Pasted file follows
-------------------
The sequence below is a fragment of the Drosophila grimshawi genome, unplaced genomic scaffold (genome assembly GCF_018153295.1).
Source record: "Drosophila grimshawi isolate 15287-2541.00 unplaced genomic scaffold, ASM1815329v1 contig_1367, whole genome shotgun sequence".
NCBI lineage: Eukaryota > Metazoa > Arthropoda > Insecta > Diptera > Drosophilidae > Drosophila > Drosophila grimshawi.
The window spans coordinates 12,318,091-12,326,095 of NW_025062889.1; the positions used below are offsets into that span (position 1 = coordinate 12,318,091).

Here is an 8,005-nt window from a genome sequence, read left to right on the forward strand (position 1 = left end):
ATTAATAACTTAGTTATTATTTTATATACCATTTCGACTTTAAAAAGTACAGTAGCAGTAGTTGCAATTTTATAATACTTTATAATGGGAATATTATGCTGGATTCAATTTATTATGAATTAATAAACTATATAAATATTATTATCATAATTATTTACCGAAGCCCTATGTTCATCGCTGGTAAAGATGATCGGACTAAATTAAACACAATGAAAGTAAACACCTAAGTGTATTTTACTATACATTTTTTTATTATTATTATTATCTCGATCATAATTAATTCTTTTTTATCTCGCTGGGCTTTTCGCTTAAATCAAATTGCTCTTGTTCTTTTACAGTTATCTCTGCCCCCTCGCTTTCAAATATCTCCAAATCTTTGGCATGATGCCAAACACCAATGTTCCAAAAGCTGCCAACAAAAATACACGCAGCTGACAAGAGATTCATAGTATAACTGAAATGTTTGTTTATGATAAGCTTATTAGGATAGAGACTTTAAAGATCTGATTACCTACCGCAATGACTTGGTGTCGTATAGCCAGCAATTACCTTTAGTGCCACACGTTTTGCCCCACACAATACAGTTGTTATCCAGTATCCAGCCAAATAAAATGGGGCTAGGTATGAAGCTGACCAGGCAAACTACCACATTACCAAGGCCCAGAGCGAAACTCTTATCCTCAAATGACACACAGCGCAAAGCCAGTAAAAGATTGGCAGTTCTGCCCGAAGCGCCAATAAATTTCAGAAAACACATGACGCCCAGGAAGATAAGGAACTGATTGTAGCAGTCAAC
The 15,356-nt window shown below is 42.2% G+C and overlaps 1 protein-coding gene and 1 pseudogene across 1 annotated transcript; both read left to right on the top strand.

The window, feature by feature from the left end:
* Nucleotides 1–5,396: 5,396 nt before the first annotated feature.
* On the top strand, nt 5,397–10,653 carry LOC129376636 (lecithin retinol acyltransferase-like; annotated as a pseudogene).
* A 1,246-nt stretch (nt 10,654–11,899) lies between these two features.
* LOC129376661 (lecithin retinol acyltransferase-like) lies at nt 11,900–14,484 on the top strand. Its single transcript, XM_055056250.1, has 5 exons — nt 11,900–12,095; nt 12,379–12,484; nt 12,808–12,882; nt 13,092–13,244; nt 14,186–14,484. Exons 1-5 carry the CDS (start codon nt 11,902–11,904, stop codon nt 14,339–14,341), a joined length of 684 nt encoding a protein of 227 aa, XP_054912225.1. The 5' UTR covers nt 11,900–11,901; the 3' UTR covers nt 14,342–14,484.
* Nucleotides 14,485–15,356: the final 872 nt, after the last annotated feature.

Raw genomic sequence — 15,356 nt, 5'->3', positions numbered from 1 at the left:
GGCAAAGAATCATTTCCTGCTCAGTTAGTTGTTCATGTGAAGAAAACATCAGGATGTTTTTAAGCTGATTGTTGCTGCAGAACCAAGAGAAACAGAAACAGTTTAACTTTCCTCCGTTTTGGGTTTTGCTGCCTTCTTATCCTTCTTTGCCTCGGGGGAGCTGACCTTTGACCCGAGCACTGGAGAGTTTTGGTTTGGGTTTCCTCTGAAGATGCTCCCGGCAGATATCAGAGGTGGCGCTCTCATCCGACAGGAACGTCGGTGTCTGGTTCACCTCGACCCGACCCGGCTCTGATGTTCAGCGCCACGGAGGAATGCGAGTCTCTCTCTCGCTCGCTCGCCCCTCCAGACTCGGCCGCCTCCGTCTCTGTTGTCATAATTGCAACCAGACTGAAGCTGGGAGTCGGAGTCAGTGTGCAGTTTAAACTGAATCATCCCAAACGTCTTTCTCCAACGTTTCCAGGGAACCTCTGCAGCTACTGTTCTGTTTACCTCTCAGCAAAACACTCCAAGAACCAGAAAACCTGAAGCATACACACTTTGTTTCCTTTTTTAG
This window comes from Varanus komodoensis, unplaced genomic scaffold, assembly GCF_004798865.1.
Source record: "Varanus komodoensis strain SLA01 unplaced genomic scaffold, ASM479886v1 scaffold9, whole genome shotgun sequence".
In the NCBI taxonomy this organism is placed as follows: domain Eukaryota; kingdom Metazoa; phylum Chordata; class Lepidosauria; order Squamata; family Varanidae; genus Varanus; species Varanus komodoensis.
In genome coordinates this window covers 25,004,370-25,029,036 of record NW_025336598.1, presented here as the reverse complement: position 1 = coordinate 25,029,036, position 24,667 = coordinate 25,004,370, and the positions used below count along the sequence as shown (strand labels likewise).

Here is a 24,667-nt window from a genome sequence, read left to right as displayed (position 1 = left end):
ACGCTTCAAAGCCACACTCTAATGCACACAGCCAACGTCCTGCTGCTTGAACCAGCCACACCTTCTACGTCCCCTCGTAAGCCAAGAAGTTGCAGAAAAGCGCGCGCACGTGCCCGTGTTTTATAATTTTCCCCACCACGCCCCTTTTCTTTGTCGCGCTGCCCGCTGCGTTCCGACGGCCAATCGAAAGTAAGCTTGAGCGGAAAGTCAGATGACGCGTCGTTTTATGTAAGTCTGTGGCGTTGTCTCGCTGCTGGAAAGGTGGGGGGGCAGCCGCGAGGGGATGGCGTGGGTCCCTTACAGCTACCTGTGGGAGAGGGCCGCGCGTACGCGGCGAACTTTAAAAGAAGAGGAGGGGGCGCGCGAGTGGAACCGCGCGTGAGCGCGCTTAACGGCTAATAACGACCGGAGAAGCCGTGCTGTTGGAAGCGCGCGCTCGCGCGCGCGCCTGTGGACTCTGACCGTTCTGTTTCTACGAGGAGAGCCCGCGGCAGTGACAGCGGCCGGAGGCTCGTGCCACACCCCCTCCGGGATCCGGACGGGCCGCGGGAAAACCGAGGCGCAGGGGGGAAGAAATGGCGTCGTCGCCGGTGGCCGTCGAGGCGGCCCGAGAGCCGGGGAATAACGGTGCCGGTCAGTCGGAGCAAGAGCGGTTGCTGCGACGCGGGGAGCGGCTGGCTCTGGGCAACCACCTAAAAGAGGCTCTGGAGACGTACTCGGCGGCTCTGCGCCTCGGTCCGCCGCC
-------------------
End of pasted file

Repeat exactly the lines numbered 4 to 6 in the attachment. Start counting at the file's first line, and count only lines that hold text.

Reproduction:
The window spans coordinates 12,318,091-12,326,095 of NW_025062889.1; the positions used below are offsets into that span (position 1 = coordinate 12,318,091).

Here is an 8,005-nt window from a genome sequence, read left to right on the forward strand (position 1 = left end):
ATTAATAACTTAGTTATTATTTTATATACCATTTCGACTTTAAAAAGTACAGTAGCAGTAGTTGCAATTTTATAATACTTTATAATGGGAATATTATGCTGGATTCAATTTATTATGAATTAATAAACTATATAAATATTATTATCATAATTATTTACCGAAGCCCTATGTTCATCGCTGGTAAAGATGATCGGACTAAATTAAACACAATGAAAGTAAACACCTAAGTGTATTTTACTATACATTTTTTTATTATTATTATTATCTCGATCATAATTAATTCTTTTTTATCTCGCTGGGCTTTTCGCTTAAATCAAATTGCTCTTGTTCTTTTACAGTTATCTCTGCCCCCTCGCTTTCAAATATCTCCAAATCTTTGGCATGATGCCAAACACCAATGTTCCAAAAGCTGCCAACAAAAATACACGCAGCTGACAAGAGATTCATAGTATAACTGAAATGTTTGTTTATGATAAGCTTATTAGGATAGAGACTTTAAAGATCTGATTACCTACCGCAATGACTTGGTGTCGTATAGCCAGCAATTACCTTTAGTGCCACACGTTTTGCCCCACACAATACAGTTGTTATCCAGTATCCAGCCAAATAAAATGGGGCTAGGTATGAAGCTGACCAGGCAAACTACCACATTACCAAGGCCCAGAGCGAAACTCTTATCCTCAAATGACACACAGCGCAAAGCCAGTAAAAGATTGGCAGTTCTGCCCGAAGCGCCAATAAATTTCAGAAAACACATGACGCCCAGGAAGATAAGGAACTGATTGTAGCAGTCAAC